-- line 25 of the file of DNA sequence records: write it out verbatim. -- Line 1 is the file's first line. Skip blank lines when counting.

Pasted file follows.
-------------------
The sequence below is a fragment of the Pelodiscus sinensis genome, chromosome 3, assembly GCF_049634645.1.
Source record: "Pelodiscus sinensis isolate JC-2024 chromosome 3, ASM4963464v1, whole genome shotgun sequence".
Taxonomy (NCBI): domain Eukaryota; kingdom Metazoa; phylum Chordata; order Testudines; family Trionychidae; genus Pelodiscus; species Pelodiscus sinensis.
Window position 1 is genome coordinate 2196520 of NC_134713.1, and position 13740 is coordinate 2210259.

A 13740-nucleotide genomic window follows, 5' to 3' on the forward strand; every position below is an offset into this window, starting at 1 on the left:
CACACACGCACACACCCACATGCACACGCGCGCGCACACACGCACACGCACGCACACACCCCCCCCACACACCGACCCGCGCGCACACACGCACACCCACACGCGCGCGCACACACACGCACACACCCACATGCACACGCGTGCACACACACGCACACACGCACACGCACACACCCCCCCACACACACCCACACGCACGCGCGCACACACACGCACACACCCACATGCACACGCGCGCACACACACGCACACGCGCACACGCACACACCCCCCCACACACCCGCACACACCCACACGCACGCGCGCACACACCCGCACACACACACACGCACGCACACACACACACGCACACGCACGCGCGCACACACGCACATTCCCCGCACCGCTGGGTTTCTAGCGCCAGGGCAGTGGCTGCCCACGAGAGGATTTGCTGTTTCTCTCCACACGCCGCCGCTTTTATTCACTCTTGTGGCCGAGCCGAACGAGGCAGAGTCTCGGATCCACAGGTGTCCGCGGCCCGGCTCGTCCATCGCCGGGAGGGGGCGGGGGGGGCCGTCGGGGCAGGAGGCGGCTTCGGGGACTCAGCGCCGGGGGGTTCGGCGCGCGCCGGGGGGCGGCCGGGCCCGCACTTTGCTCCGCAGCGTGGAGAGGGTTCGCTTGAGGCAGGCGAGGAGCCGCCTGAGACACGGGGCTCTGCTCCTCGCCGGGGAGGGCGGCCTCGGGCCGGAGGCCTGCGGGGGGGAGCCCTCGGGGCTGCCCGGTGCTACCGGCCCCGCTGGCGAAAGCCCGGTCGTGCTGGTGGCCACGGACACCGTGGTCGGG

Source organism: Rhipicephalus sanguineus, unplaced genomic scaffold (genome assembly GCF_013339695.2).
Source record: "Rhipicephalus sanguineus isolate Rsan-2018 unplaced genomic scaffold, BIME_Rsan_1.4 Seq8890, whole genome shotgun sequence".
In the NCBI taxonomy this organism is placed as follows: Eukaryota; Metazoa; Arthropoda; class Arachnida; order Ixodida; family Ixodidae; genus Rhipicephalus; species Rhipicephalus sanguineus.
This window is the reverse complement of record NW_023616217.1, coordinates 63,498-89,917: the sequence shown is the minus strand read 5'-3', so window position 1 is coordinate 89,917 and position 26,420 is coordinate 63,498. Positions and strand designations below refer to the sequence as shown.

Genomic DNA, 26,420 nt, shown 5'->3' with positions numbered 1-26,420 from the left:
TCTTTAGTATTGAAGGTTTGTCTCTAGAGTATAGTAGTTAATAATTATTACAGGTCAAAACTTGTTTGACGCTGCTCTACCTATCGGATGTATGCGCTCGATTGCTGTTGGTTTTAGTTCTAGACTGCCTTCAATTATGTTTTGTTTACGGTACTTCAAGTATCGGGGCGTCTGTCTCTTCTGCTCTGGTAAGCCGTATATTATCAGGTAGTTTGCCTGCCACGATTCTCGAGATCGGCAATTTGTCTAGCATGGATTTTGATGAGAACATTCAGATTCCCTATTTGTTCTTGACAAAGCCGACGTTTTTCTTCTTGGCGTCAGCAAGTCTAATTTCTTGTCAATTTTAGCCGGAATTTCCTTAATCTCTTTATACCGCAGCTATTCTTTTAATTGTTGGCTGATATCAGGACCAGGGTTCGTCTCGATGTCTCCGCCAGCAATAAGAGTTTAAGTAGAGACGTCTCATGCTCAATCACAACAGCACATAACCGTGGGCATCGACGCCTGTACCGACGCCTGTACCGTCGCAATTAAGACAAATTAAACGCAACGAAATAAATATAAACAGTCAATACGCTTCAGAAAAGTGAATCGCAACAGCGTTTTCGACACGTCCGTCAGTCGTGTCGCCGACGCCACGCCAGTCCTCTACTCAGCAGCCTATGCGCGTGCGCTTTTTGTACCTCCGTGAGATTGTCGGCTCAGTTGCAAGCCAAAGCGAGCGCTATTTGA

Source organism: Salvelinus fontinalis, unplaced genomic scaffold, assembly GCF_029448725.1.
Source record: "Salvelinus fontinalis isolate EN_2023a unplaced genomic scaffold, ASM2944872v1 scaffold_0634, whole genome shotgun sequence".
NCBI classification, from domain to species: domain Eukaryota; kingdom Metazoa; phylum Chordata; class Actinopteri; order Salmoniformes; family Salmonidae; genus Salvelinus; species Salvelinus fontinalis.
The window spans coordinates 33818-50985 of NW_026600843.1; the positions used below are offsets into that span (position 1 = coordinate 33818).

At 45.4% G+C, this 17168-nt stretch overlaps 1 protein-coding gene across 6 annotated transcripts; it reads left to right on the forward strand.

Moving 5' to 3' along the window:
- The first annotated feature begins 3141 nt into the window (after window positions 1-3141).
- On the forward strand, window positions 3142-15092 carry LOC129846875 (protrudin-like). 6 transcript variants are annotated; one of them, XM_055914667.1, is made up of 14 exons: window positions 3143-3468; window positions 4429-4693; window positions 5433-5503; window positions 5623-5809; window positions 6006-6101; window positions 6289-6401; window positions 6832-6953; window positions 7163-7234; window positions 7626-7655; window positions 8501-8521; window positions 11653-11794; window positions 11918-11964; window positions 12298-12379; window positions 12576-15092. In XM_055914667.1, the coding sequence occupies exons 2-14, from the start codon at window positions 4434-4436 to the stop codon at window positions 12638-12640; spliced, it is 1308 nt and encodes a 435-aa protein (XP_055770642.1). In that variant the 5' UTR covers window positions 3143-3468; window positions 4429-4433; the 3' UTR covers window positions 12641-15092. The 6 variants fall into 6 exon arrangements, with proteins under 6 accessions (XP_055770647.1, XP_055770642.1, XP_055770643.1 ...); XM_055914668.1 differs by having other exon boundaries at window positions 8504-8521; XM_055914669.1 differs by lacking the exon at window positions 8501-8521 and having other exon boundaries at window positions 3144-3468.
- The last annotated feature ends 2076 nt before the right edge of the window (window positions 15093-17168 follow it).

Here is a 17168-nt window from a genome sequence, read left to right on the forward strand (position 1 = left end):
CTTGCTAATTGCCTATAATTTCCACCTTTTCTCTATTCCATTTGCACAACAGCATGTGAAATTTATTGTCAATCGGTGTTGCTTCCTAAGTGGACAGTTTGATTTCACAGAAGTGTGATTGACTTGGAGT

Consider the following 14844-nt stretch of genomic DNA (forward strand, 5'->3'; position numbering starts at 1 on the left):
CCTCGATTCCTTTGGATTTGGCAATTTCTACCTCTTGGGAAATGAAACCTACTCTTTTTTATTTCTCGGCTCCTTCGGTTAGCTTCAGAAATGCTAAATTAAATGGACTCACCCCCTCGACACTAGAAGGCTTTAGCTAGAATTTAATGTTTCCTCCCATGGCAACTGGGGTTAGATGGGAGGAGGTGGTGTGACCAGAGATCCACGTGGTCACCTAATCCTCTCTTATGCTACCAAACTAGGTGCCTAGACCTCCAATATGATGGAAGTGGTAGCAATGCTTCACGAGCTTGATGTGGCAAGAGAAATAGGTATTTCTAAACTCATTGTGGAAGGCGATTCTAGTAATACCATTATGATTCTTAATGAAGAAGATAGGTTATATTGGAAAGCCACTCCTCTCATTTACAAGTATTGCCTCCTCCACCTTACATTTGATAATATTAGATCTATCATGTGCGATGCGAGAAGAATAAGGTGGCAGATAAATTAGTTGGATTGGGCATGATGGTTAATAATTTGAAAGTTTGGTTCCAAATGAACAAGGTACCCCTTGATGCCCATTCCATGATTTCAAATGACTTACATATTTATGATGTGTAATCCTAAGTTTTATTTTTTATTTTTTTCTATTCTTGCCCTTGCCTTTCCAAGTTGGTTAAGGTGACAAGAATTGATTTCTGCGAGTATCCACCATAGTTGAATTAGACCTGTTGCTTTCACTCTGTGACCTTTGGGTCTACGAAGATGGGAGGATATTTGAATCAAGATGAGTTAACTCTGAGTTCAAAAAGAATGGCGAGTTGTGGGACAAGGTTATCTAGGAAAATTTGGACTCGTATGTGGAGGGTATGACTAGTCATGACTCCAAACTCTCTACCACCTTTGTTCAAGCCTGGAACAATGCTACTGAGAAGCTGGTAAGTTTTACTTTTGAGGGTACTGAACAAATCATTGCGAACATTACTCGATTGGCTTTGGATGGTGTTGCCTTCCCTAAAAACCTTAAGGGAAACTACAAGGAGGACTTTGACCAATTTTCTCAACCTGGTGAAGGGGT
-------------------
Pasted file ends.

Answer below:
CCTCGATTCCTTTGGATTTGGCAATTTCTACCTCTTGGGAAATGAAACCTACTCTTTTTTATTTCTCGGCTCCTTCGGTTAGCTTCAGAAATGCTAAATTAAATGGACTCACCCCCTCGACACTAGAAGGCTTTAGCTAGAATTTAATGTTTCCTCCCATGGCAACTGGGGTTAGATGGGAGGAGGTGGTGTGACCAGAGATCCACGTGGTCACCTAATCCTCTCTTATGCTACCAAACTAGGTGCCTAGACCTCCAATATGATGGAAGTGGTAGCAATGCTTCACGAGCTTGATGTGGCAAGAGAAATAGGTATTTCTAAACTCATTGTGGAAGGCGATTCTAGTAATACCATTATGATTCTTAATGAAGAAGATAGGTTATATTGGAAAGCCACTCCTCTCATTTACAAGTATTGCCTCCTCCACCTTACATTTGATAATATTAGATCTATCATGTGCGATGCGAGAAGAATAAGGTGGCAGATAAATTAGTTGGATTGGGCATGATGGTTAATAATTTGAAAGTTTGGTTCCAAATGAACAAGGTACCCCTTGATGCCCATTCCATGATTTCAAATGACTTACATATTTATGATGTGTAATCCTAAGTTTTATTTTTTATTTTTTTCTATTCTTGCCCTTGCCTTTCCAAGTTGGTTAAGGTGACAAGAATTGATTTCTGCGAGTATCCACCATAGTTGAATTAGACCTGTTGCTTTCACTCTGTGACCTTTGGGTCTACGAAGATGGGAGGATATTTGAATCAAGATGAGTTAACTCTGAGTTCAAAAAGAATGGCGAGTTGTGGGACAAGGTTATCTAGGAAAATTTGGACTCGTATGTGGAGGGTATGACTAGTCATGACTCCAAACTCTCTACCACCTTTGTTCAAGCCTGGAACAATGCTACTGAGAAGCTGGTAAGTTTTACTTTTGAGGGTACTGAACAAATCATTGCGAACATTACTCGATTGGCTTTGGATGGTGTTGCCTTCCCTAAAAACCTTAAGGGAAACTACAAGGAGGACTTTGACCAATTTTCTCAACCTGGTGAAGGGGT